Start-up offers location-aware marketplace for getting stuff done
The concept is drop-dead simple but difficult to pull off. Founder Leah Busque says TaskRabbit lets folks “outsource small jobs and tasks to other people in their neighborhood” — say, if you need dry cleaning or groceries picked up, house cleaning or yard work done, Ikea furniture assembled or a wifi system set up in your home.
“We’ve seen some really funny ones,” Leah said, “like, ‘Help me write a love letter to my ex-girlfriend to help win her back.’ Or, ‘Help me prank my office mate by wrapping all of his desk items in cellophane.'”
A simple way to connect customers with a local workforce
TaskRabbit works like this:
• Sign up on the site for free.
• Post a task — what do you need done and at what price? Use the app to voice-record a description and upload photos.
• The task goes out to participants (“TaskRabbits”) based on their location. They bid on your job, you confirm the best match, he or she goes to work, and TaskRabbit gets a small cut of the price.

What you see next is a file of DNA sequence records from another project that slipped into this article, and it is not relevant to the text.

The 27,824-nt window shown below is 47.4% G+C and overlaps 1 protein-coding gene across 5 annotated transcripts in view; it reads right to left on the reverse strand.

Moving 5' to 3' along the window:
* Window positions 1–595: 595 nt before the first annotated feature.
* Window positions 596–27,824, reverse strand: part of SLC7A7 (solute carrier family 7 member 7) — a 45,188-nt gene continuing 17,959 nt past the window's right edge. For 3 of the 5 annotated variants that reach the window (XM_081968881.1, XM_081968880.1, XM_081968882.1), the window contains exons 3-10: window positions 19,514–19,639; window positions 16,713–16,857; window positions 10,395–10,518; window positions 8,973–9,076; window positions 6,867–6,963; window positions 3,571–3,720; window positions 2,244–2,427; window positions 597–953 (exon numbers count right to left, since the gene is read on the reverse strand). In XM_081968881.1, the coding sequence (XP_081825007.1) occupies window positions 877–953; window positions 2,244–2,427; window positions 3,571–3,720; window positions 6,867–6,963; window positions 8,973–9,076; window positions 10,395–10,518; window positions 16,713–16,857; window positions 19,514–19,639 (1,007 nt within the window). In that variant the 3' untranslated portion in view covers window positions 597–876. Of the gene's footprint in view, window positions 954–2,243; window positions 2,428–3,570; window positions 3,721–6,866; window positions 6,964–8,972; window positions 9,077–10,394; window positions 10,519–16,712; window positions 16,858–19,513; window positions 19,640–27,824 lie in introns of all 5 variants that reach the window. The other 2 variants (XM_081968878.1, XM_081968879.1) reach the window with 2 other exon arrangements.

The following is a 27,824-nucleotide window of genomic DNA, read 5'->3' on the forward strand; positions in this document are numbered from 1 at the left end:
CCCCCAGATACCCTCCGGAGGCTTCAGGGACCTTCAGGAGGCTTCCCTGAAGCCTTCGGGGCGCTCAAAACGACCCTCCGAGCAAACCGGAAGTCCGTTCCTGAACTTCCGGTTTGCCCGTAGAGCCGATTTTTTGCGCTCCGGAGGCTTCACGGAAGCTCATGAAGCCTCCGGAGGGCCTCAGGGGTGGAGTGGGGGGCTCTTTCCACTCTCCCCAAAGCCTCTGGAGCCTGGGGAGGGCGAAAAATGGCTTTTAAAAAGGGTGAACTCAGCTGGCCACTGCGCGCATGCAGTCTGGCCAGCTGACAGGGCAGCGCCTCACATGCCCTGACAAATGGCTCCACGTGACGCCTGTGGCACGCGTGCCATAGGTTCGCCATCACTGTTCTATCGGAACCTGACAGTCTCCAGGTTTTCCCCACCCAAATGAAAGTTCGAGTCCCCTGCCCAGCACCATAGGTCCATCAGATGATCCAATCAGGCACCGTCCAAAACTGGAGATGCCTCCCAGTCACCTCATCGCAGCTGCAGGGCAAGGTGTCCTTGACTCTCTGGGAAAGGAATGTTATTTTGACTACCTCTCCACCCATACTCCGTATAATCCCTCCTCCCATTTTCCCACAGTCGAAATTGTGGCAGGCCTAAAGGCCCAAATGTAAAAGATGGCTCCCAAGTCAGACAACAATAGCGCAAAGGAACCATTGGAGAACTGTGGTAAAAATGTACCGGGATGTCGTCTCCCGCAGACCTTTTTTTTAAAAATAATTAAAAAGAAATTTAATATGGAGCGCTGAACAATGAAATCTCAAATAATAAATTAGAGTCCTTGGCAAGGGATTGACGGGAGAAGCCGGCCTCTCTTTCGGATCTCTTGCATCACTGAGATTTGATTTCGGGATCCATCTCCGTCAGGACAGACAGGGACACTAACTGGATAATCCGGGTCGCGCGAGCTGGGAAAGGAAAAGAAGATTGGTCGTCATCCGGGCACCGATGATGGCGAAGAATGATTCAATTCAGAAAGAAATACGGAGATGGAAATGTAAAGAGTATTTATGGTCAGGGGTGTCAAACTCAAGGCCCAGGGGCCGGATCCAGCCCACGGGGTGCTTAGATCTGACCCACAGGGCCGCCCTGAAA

Well over 2,000 people have signed up to perform tasks in Boston, the San Francisco Bay Area, New York, Los Angeles, Chicago, Portland, Seattle, San Antonio and Austin, with Atlanta, Dallas and Houston on the way. The company’s vetting process includes online applications, video interviews and a background check, which greatly weeds out the flakes (my term, not hers). Trust, safety and security are at the heart of the marketplace, Leah says.
Unlike online services like Angie’s List, TaskRabbit is not marketing the services of licensed electricians, plumbers and carpenters but instead is targeting regular folks — individuals in a community who can offer their free time, special skills and services.
TaskRabbit has 35 full-time staffers at its San Francisco headquarters with “city managers” across the United States, and it has $24.7 million in financial backing, TechCrunch reports.
In a phrase, TaskRabbit is about service networking rather than social networking. Check ‘em out.